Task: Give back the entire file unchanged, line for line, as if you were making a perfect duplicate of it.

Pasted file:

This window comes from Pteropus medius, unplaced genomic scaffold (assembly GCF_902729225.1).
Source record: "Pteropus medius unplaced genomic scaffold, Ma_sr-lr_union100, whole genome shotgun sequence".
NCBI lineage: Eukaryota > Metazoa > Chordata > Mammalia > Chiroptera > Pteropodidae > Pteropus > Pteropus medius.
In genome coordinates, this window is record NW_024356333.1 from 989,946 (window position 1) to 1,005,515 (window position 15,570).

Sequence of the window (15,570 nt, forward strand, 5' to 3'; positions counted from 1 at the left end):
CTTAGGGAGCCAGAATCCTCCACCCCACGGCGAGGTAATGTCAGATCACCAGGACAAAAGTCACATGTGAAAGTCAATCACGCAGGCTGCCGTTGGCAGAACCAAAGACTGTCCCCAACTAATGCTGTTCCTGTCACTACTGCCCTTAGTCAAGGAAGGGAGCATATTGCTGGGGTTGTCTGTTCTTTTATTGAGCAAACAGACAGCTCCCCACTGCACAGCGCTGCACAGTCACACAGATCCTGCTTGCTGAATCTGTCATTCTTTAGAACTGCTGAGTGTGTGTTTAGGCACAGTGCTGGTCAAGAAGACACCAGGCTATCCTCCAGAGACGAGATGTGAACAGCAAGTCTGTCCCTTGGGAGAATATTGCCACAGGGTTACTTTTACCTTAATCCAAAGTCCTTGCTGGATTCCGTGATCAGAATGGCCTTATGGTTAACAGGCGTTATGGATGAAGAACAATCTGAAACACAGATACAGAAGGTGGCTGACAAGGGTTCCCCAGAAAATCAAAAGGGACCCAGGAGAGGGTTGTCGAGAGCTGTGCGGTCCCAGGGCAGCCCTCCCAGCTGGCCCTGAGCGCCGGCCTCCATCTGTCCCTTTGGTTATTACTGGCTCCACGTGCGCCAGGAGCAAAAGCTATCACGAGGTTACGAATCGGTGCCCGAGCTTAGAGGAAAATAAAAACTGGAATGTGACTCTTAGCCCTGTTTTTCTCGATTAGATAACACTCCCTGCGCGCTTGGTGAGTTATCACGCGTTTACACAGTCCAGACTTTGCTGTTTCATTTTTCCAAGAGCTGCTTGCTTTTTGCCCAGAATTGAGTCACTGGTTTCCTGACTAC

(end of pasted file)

This window comes from Pteropus medius, unplaced genomic scaffold (assembly GCF_902729225.1).
Source record: "Pteropus medius unplaced genomic scaffold, Ma_sr-lr_union100, whole genome shotgun sequence".
NCBI lineage: Eukaryota > Metazoa > Chordata > Mammalia > Chiroptera > Pteropodidae > Pteropus > Pteropus medius.
In genome coordinates, this window is record NW_024356333.1 from 989,946 (window position 1) to 1,005,515 (window position 15,570).

Sequence of the window (15,570 nt, forward strand, 5' to 3'; positions counted from 1 at the left end):
CTTAGGGAGCCAGAATCCTCCACCCCACGGCGAGGTAATGTCAGATCACCAGGACAAAAGTCACATGTGAAAGTCAATCACGCAGGCTGCCGTTGGCAGAACCAAAGACTGTCCCCAACTAATGCTGTTCCTGTCACTACTGCCCTTAGTCAAGGAAGGGAGCATATTGCTGGGGTTGTCTGTTCTTTTATTGAGCAAACAGACAGCTCCCCACTGCACAGCGCTGCACAGTCACACAGATCCTGCTTGCTGAATCTGTCATTCTTTAGAACTGCTGAGTGTGTGTTTAGGCACAGTGCTGGTCAAGAAGACACCAGGCTATCCTCCAGAGACGAGATGTGAACAGCAAGTCTGTCCCTTGGGAGAATATTGCCACAGGGTTACTTTTACCTTAATCCAAAGTCCTTGCTGGATTCCGTGATCAGAATGGCCTTATGGTTAACAGGCGTTATGGATGAAGAACAATCTGAAACACAGATACAGAAGGTGGCTGACAAGGGTTCCCCAGAAAATCAAAAGGGACCCAGGAGAGGGTTGTCGAGAGCTGTGCGGTCCCAGGGCAGCCCTCCCAGCTGGCCCTGAGCGCCGGCCTCCATCTGTCCCTTTGGTTATTACTGGCTCCACGTGCGCCAGGAGCAAAAGCTATCACGAGGTTACGAATCGGTGCCCGAGCTTAGAGGAAAATAAAAACTGGAATGTGACTCTTAGCCCTGTTTTTCTCGATTAGATAACACTCCCTGCGCGCTTGGTGAGTTATCACGCGTTTACACAGTCCAGACTTTGCTGTTTCATTTTTCCAAGAGCTGCTTGCTTTTTGCCCAGAATTGAGTCACTGGTTTCCTGACTAC